1. We’re not teaching your son or daughter on a nice individual basis, where we can cater to his or her every need and correct every one of his or her mistakes. Your son or daughter is part of a class. There are 30 children in that class, all of whom have needs and all of whom make mistakes.
2. Therefore, sometimes, we are going to look after your son, sometimes we’re going to look after someone else’s. We try to check on every student in each lesson, but most of them are only going to be checked on once because THERE ARE 30 CHILDREN IN THAT CLASS.
3. They’re at school to learn, so they’re all going to make mistakes. We can’t correct every single one of those individual mistakes. What we can do, however, is have a general look round while they’re reading / writing / whatever and see what mistakes come up in several different copybooks. Then, when we correct the exercise on the board, we’ll refer to these common mistakes and explain what’s wrong with them and how to stop making them.
4. However, not every one of those 30 children in that class wants to learn. And those that don’t are probably going to make it difficult for those that do.
5. Children don’t behave in the same way at home and at school. It’s not because they’re calm and docile at home that they can’t turn into Taz the Tasmanian Devil once they’re in a classroom. It’s also not because your daughter is a real chatterbox at home that she can’t suddenly become very shy and quiet in a school environment.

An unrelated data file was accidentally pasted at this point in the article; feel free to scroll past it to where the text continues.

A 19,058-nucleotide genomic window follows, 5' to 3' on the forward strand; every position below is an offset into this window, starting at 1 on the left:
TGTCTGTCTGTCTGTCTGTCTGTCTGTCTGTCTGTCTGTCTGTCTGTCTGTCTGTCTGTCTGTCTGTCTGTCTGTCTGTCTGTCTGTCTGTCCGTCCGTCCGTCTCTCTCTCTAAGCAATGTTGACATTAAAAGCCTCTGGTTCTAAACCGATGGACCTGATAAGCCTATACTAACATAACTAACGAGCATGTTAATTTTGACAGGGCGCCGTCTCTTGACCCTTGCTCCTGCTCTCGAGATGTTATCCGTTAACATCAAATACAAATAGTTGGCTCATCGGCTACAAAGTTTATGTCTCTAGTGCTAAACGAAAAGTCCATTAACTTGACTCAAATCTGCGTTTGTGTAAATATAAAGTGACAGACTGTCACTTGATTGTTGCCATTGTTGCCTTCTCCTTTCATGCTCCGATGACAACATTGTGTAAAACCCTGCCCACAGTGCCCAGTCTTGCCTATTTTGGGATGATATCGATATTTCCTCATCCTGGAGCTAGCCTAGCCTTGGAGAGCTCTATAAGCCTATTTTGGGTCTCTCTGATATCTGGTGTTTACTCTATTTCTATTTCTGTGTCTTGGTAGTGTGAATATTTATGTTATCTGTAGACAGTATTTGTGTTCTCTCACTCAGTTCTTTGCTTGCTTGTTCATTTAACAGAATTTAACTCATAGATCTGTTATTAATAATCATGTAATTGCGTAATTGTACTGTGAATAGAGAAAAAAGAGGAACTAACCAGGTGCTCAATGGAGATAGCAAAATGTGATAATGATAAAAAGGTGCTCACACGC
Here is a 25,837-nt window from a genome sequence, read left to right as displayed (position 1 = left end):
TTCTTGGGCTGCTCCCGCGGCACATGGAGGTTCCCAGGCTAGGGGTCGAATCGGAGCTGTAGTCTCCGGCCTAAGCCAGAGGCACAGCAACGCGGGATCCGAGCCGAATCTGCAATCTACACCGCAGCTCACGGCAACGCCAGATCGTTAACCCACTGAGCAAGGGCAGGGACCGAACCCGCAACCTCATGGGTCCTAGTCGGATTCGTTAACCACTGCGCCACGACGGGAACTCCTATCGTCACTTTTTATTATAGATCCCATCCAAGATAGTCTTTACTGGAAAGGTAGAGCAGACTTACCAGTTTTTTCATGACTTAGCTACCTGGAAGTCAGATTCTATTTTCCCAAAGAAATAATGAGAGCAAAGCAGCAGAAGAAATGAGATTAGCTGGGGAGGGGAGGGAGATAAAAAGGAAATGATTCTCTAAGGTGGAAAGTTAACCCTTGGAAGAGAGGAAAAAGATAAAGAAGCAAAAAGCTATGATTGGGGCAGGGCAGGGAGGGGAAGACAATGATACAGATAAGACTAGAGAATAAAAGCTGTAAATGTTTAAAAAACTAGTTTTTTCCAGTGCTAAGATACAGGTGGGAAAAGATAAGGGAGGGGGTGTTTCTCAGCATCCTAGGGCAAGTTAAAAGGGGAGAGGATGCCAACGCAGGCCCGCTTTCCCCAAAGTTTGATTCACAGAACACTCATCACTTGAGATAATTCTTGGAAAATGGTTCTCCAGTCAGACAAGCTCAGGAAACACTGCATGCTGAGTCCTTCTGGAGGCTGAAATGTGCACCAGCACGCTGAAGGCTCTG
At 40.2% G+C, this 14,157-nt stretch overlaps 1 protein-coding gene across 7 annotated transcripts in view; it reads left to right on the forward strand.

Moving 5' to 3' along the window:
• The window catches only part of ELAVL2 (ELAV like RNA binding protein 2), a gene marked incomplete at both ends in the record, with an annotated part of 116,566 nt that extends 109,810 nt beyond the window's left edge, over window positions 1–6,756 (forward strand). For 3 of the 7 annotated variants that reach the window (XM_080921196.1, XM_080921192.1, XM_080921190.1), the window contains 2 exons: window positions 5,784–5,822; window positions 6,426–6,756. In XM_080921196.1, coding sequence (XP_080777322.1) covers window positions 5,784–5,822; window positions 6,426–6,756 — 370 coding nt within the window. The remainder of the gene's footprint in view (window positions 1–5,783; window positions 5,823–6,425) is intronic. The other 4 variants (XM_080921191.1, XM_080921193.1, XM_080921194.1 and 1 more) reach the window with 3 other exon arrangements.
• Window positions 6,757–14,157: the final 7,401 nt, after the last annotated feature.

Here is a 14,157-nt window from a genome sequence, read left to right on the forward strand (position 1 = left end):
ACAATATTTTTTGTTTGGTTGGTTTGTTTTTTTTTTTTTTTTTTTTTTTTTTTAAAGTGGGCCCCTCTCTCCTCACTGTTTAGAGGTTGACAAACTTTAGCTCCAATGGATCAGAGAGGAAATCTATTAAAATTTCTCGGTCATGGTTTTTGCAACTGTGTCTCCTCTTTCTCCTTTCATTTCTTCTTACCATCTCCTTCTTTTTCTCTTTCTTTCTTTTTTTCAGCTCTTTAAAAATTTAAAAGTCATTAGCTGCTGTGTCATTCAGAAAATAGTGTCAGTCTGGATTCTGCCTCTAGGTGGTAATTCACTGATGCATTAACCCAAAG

6. In each class, there is at least one hyperactive kid who can’t sit still, one extremely apathetic kid who will fall asleep on his desk if he is not propped up, one kid who needs to be taught individually and have all the exercises repeated to him and him alone, one kid who always finishes everything early, one kid who never finishes anything, one kid who can’t be bothered, one chatterbox and one teacher’s pet. Any of these could be your kid.
7. This is why we don’t spend every minute of the lesson teaching your children valuable stuff. Depending on the class, anything from the first minute to the whole lesson can be spent on discipline and repeating things like “sit down”, “be quiet please”, “stop talking”, “go back to your seat”, “copy the lesson” and “pick up whatever it is you just threw on the floor”.
8. Scattered among these kids are a handful who behave relatively normally. They ask the odd question, then they generally get on with the work. They might chat a little, but they’ll fall silent when asked. They don’t necessarily put their hands up very much, so we might take a little while to get to know their names at the beginning of the year.
9. Because yes, we have a lot of children. Your average European teacher – it can’t be that different for American teachers – sees roughly two hundred kids on a daily to weekly basis. So please, please, don’t get annoyed if we need a photo to remember which one your child is during the first few weeks of school.
10. Collective Parent-Teacher meetings are organized with one teacher and all the parents for that class. These meetings are there to tell you about the class, about the school in general, and for you to ask any questions about the syllabus, the timetable, the bus schedule or any extracurricular activities. They are not the time nor place to ask how Johnny is getting on or whether Zoe is talking too much.